Advancements of MEMristor Materials in Neuromorphic Computing for Autonomous Systems. 2020-01-0088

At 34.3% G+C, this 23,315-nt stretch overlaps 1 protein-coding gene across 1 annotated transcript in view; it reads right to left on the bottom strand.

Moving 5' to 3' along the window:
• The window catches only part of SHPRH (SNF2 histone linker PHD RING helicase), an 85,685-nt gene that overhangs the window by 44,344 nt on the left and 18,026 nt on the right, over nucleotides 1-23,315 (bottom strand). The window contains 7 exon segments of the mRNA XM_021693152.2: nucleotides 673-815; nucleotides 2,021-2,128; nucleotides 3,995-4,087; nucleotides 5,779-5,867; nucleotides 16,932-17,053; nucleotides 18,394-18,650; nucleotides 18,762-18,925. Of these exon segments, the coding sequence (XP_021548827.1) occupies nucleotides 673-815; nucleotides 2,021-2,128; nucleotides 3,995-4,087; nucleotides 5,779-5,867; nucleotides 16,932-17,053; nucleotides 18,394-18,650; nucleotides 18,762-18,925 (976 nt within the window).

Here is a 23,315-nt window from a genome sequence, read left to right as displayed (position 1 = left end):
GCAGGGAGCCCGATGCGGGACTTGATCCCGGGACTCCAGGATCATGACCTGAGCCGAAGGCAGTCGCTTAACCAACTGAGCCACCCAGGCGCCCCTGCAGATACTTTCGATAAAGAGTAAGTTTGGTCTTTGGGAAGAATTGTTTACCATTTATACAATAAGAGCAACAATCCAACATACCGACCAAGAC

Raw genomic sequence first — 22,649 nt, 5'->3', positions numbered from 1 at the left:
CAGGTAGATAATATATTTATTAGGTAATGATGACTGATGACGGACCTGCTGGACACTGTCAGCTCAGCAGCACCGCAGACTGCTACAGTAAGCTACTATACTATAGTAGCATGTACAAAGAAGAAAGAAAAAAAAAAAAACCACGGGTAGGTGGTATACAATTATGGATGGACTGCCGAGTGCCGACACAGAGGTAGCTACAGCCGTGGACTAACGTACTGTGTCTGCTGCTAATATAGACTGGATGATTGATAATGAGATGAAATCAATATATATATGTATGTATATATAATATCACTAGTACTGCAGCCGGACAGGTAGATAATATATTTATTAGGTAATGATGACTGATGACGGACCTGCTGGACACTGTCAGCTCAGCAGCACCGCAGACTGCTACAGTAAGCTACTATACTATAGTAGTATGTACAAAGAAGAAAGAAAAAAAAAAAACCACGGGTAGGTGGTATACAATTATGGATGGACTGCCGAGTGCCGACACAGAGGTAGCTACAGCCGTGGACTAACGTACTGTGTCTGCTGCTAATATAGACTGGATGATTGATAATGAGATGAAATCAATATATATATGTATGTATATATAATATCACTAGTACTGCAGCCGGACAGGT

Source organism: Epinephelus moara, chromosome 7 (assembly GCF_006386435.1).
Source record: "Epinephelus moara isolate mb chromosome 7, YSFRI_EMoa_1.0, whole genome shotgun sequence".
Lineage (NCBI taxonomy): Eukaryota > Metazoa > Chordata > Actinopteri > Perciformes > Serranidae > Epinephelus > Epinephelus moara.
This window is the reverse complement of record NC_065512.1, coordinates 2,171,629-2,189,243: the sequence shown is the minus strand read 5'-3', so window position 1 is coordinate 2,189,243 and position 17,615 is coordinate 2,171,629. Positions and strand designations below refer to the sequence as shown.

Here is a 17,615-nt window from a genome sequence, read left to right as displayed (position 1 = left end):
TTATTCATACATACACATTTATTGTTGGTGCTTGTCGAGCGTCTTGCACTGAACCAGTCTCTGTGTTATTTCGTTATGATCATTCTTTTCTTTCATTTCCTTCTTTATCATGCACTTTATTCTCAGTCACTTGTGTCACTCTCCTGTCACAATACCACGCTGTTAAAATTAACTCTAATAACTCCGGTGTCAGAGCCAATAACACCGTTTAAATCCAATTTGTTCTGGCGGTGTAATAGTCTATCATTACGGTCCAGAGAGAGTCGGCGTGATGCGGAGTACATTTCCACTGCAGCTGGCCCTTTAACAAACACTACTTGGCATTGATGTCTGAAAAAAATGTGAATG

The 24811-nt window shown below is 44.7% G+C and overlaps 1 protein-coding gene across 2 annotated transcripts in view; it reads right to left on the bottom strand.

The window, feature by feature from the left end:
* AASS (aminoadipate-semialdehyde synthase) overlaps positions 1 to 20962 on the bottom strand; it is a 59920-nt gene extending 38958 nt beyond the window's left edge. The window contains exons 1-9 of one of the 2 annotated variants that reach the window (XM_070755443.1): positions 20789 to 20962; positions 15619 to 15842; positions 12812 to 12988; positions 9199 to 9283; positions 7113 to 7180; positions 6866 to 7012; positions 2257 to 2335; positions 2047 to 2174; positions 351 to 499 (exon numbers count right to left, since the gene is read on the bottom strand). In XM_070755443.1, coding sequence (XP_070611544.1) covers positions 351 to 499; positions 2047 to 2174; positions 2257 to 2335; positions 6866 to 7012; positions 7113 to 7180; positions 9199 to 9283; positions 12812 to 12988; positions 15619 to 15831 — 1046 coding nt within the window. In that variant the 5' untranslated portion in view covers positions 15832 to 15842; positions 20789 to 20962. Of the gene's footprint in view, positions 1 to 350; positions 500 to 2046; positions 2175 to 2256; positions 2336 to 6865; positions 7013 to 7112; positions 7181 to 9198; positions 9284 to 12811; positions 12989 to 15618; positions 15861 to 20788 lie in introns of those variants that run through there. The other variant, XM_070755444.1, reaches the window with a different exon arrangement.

The advancements in analog electronics has spurred the development of neuromorphic computing which can replicate bio-neurological processes using artificial synapses. Artificial synapses can process information faster and more efficiently than CPUs for specialized applications like sparse coding, graph searches, and constraint-satisfaction problems. Neuromorphic systems offset CPU’s lack of processing power to solve complex tasks and computations, higher parallelism, novel neural-inspired algorithms, and optimizations. Neural-inspired algorithms such as sparse coding, simultaneous localization and mapping (SLAM), path planning, and object tracking event-based cameras are necessary in development of autonomous systems. As the industry and academia realizes the limitations posed Moore’s Law, new computing and performance by MEMristors has enabled continued process-node scaling. New technology like Intel’s inspired neuromorphic microchip demonstrates the benefits of a specialized architecture for emerging applications, including some of the computational problems hardest for the internet of things (IoT) and autonomous devices to support. As new complex computing workloads grow the need for specialized architectures designed for specific applications will be in demand. Specialized architectures using specific applications are ideal for real-world applications, from autonomous vehicles to smart homes to cybersecurity. This paper analyzes the current state-of-the-art materials, hardware, and applications used in developing neuromorphic computing. These materials and hardware achieve synaptic behaviors by categorizing the types of dielectric materials as metal oxides, organic materials, 2D materials, halide perovskites, and emerging materials. Memristor based CMOS Graphics Processing Unit, Field Programmable Gate Array, and Application Specific Integrated Circuit are being developed as dedicated artificial intelligence (AI) chips for Autonomous solutions.